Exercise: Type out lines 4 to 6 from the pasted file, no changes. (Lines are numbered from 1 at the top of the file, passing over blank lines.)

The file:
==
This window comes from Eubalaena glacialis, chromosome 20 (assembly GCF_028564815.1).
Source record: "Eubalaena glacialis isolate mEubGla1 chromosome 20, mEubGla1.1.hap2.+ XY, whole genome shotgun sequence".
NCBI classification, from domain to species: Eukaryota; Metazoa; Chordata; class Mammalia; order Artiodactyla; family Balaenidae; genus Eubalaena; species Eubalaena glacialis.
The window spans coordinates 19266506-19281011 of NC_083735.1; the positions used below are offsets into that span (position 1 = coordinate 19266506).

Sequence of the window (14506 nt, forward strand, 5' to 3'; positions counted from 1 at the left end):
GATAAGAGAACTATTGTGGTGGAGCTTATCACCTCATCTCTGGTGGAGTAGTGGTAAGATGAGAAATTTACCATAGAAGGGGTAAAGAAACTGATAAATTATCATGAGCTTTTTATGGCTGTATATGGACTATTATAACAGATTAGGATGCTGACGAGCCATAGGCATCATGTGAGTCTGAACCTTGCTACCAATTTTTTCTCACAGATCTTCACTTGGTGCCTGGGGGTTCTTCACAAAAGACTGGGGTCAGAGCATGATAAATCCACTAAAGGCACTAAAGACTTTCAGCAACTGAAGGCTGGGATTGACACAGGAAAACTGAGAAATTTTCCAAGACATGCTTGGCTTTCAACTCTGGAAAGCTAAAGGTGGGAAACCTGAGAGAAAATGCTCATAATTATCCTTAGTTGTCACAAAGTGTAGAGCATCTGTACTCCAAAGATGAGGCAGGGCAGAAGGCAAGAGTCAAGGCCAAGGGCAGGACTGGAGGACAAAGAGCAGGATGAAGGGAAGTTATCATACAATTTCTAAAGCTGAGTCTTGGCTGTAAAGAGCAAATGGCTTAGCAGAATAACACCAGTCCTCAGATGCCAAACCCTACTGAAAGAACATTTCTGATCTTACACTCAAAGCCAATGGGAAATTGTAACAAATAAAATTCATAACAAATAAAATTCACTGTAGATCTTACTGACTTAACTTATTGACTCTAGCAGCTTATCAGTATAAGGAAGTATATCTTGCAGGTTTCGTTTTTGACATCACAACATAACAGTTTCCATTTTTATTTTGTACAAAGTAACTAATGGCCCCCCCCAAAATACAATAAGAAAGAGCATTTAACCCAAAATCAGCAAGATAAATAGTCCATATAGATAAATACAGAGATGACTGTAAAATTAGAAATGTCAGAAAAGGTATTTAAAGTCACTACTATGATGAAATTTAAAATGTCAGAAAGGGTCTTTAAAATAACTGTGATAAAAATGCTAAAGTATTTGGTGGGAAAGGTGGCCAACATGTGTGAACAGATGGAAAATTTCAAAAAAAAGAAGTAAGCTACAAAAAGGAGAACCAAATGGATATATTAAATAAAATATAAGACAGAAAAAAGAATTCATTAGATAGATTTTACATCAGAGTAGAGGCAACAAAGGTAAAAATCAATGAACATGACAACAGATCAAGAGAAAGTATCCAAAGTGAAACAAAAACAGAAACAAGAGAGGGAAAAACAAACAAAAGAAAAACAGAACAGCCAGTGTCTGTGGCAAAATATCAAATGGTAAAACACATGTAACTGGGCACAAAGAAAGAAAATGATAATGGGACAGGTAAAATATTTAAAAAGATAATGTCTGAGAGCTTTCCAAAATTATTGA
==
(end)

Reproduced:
The window spans coordinates 19266506-19281011 of NC_083735.1; the positions used below are offsets into that span (position 1 = coordinate 19266506).

Sequence of the window (14506 nt, forward strand, 5' to 3'; positions counted from 1 at the left end):
GATAAGAGAACTATTGTGGTGGAGCTTATCACCTCATCTCTGGTGGAGTAGTGGTAAGATGAGAAATTTACCATAGAAGGGGTAAAGAAACTGATAAATTATCATGAGCTTTTTATGGCTGTATATGGACTATTATAACAGATTAGGATGCTGACGAGCCATAGGCATCATGTGAGTCTGAACCTTGCTACCAATTTTTTCTCACAGATCTTCACTTGGTGCCTGGGGGTTCTTCACAAAAGACTGGGGTCAGAGCATGATAAATCCACTAAAGGCACTAAAGACTTTCAGCAACTGAAGGCTGGGATTGACACAGGAAAACTGAGAAATTTTCCAAGACATGCTTGGCTTTCAACTCTGGAAAGCTAAAGGTGGGAAACCTGAGAGAAAATGCTCATAATTATCCTTAGTTGTCACAAAGTGTAGAGCATCTGTACTCCAAAGATGAGGCAGGGCAGAAGGCAAGAGTCAAGGCCAAGGGCAGGACTGGAGGACAAAGAGCAGGATGAAGGGAAGTTATCATACAATTTCTAAAGCTGAGTCTTGGCTGTAAAGAGCAAATGGCTTAGCAGAATAACACCAGTCCTCAGATGCCAAACCCTACTGAAAGAACATTTCTGATCTTACACTCAAAGCCAATGGGAAATTGTAACAAATAAAATTCATAACAAATAAAATTCACTGTAGATCTTACTGACTTAACTTATTGACTCTAGCAGCTTATCAGTATAAGGAAGTATATCTTGCAGGTTTCGTTTTTGACATCACAACATAACAGTTTCCATTTTTATTTTGTACAAAGTAACTAATGGCCCCCCCCAAAATACAATAAGAAAGAGCATTTAACCCAAAATCAGCAAGATAAATAGTCCATATAGATAAATACAGAGATGACTGTAAAATTAGAAATGTCAGAAAAGGTATTTAAAGTCACTACTATGATGAAATTTAAAATGTCAGAAAGGGTCTTTAAAATAACTGTGATAAAAATGCTAAAGTATTTGGTGGGAAAGGTGGCCAACATGTGTGAACAGATGGAAAATTTCAAAAAAAAGAAGTAAGCTACAAAAAGGAGAACCAAATGGATATATTAAATAAAATATAAGACAGAAAAAAGAATTCATTAGATAGATTTTACATCAGAGTAGAGGCAACAAAGGTAAAAATCAATGAACATGACAACAGATCAAGAGAAAGTATCCAAAGTGAAACAAAAACAGAAACAAGAGAGGGAAAAACAAACAAAAGAAAAACAGAACAGCCAGTGTCTGTGGCAAAATATCAAATGGTAAAACACATGTAACTGGGCACAAAGAAAGAAAATGATAATGGGACAGGTAAAATATTTAAAAAGATAATGTCTGAGAGCTTTCCAAAATTATTGA